Atchison Blue: A Search for Silence, a Spiritual Home, and a Living Faith by Judith Valente is a spiritual memoir by a Catholic writer.
While I’m not a Catholic, there were many parts of this book that I felt were valuable.
The cover and title reminded me of Blue Like Jazz. But to be candid, I felt this book was written far better and contained more insight and depth.
Protestants, for the most part, are afraid of silence. Yet Scripture talks about being silent before the Lord. Peter Toon’s work on this point is very good from a Protestant perspective.
Valente discusses the lessons she learned from a group of Benedictine nuns. Spiritual practices like silence, living mindfully and attentively, and spiritual conversation are covered with entertaining stories.
The spiritual lives of the Benedictine nuns Valente encountered and observed (in Atchinson, KS) provoked Valente to reflect on her own life. She describes how she was confronted about her own spirituality and made aware of several important self-disclosures. Namely, her fears, her regrets, and her dreams.
The book is candid and pensive. Valentine and the nuns are critical of much of modern thinking (especially in America regarding values of success and failure).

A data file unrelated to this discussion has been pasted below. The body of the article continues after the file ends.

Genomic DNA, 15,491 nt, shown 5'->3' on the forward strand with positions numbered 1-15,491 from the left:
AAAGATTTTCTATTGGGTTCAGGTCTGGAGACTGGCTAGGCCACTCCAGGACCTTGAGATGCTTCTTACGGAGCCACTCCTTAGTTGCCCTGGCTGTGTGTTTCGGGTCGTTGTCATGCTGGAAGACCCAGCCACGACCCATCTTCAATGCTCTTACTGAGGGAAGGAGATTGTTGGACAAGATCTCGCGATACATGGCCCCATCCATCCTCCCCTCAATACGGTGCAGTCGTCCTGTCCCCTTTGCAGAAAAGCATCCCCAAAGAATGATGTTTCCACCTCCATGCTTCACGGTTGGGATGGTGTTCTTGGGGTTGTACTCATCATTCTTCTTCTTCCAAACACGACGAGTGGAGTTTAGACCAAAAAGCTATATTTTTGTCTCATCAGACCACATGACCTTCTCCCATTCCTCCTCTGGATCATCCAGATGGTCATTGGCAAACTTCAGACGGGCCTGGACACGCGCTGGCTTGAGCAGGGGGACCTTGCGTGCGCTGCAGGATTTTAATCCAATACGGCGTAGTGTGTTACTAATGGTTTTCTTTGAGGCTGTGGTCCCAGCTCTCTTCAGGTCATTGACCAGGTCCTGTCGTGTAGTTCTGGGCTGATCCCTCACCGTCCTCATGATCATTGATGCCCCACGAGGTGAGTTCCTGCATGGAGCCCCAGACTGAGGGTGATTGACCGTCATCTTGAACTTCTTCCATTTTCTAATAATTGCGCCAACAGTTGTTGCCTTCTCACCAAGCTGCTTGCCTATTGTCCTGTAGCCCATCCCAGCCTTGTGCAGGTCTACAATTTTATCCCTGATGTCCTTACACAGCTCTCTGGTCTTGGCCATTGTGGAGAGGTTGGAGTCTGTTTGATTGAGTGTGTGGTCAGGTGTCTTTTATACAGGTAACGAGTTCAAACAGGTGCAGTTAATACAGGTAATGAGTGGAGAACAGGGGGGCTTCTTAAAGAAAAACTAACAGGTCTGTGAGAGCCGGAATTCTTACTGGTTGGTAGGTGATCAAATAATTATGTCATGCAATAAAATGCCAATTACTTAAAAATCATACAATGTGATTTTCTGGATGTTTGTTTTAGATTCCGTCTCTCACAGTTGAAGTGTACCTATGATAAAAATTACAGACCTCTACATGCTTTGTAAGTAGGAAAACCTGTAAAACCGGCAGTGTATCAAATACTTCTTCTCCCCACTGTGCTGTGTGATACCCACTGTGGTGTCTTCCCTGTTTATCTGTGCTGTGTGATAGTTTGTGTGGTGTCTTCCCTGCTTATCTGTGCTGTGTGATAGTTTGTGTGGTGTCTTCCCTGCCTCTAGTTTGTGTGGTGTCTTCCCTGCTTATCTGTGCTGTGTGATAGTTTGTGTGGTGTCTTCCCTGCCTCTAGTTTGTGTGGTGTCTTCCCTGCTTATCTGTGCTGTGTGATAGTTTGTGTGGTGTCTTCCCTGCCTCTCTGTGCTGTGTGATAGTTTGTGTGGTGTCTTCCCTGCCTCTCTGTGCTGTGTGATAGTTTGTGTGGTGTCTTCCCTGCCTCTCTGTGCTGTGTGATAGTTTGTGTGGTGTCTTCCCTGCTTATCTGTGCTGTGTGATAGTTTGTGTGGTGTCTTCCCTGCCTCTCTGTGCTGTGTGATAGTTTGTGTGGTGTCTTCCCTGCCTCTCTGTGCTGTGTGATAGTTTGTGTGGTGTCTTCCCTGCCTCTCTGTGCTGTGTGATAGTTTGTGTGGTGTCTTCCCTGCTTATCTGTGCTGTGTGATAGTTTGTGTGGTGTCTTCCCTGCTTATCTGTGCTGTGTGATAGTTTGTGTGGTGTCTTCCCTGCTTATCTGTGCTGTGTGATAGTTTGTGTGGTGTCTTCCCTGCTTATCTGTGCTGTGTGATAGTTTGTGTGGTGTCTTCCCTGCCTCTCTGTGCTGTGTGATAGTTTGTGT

This is a good insight. Americans, by and large, have an unhealthy and unbiblical perspective on what makes a successful person. It’s usually measured by possessions – how big your house is, how new your car is, what kind of career you have, and of course, the $$$ you make.
Even so, from my own perspective, when we observe the spiritual lives of others who are ahead of us in certain areas, it casts an inspiring light on our own spiritual life.
We are motivated, provoked, and enlightened to push ahead.
This is why reading spiritual biographies are so important. Women and men need mentors . . . we need spiritual heroes.We need inspiration and motivation for the journey.
This is what we find in Atchinson Blue. The story that Valente tells caused her to find new-found peace within her already spiritually committed life. And it offers to do the same for readers.
One cool phrase I gleaned from the Benedictines was “leisure deficit disorder,” which they believe many Americans suffer from.
One striking and pithy word of wisdom from one of the nuns was to learn how to “listen carefully, to love deeply, and to be willing to change as needed.”
This post is part of the sponsored Patheos Book Club.
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